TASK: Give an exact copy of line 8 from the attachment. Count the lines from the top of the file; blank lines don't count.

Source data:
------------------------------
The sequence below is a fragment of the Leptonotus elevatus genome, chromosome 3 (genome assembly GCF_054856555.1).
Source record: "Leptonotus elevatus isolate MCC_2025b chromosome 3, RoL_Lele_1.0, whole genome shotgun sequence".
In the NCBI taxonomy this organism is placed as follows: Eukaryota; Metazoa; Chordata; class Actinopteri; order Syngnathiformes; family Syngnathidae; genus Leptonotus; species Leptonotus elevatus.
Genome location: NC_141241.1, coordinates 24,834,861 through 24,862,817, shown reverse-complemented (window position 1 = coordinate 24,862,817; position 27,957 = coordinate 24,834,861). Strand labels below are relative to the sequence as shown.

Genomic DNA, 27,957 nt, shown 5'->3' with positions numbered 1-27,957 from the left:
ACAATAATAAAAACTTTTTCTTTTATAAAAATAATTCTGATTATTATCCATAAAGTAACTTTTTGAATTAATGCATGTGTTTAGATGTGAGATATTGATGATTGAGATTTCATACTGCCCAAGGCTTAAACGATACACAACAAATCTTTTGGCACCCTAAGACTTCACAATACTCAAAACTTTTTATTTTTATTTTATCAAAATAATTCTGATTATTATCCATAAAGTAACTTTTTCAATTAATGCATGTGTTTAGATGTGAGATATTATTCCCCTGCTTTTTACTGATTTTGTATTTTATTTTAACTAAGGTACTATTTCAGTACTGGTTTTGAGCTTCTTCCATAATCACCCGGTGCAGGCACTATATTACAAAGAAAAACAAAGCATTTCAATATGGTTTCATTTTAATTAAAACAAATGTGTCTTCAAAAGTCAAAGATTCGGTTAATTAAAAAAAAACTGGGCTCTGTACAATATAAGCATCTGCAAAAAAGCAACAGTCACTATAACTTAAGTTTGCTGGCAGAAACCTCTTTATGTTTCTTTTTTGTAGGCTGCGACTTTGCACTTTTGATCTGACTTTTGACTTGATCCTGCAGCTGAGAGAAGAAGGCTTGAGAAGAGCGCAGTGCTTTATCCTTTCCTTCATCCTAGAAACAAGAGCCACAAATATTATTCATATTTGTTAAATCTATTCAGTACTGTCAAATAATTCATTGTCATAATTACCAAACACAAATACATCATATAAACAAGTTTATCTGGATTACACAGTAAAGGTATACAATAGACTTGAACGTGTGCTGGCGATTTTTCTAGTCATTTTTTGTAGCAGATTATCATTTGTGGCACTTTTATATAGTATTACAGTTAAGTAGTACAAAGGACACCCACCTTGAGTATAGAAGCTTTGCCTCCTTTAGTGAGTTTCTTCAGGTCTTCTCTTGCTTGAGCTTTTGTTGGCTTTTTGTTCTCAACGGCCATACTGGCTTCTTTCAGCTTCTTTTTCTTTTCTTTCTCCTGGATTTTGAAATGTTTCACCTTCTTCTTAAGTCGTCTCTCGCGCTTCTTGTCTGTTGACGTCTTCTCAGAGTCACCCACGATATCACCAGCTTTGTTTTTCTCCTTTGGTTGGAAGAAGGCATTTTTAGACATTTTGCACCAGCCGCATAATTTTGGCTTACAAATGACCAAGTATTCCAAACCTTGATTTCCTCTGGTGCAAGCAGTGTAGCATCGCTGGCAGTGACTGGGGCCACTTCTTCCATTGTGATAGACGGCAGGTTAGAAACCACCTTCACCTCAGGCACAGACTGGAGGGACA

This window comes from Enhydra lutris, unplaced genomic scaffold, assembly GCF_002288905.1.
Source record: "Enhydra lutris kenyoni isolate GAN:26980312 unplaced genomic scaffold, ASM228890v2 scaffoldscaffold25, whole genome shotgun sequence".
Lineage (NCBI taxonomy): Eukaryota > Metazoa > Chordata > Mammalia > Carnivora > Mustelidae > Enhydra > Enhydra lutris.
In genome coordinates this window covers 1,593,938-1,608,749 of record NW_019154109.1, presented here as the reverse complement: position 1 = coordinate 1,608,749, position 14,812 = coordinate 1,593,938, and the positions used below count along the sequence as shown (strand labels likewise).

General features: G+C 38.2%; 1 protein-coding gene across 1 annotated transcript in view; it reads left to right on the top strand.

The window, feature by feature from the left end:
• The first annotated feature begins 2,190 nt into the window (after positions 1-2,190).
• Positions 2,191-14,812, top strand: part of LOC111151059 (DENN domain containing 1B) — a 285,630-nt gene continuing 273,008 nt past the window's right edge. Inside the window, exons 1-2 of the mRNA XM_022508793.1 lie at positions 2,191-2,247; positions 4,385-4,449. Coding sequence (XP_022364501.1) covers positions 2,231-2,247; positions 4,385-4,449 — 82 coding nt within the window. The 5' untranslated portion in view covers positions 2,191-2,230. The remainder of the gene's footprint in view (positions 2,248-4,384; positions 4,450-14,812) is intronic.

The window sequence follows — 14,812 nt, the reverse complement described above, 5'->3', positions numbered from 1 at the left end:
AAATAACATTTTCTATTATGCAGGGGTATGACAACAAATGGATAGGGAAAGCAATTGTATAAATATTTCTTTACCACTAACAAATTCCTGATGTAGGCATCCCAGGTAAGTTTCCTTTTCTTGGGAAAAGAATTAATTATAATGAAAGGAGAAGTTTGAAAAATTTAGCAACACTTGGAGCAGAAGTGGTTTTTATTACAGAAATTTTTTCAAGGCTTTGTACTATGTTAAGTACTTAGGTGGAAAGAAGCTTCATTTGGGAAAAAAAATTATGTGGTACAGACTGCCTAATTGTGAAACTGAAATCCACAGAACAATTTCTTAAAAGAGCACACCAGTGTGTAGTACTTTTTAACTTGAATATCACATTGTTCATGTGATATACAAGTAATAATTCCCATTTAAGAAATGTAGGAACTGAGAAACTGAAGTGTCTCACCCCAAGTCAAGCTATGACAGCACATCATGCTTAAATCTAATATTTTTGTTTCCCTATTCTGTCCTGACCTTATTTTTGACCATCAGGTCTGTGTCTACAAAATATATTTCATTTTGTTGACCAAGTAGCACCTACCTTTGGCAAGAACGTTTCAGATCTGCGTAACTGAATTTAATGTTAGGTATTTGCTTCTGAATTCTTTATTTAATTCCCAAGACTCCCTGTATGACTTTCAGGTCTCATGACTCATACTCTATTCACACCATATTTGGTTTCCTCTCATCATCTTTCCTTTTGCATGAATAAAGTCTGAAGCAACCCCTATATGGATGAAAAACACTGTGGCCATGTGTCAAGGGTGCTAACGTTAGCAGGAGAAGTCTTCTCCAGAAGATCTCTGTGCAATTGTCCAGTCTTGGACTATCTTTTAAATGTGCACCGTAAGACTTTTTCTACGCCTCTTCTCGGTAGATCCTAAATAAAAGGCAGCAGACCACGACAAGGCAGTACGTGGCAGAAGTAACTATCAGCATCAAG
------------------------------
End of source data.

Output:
Source record: "Enhydra lutris kenyoni isolate GAN:26980312 unplaced genomic scaffold, ASM228890v2 scaffoldscaffold25, whole genome shotgun sequence".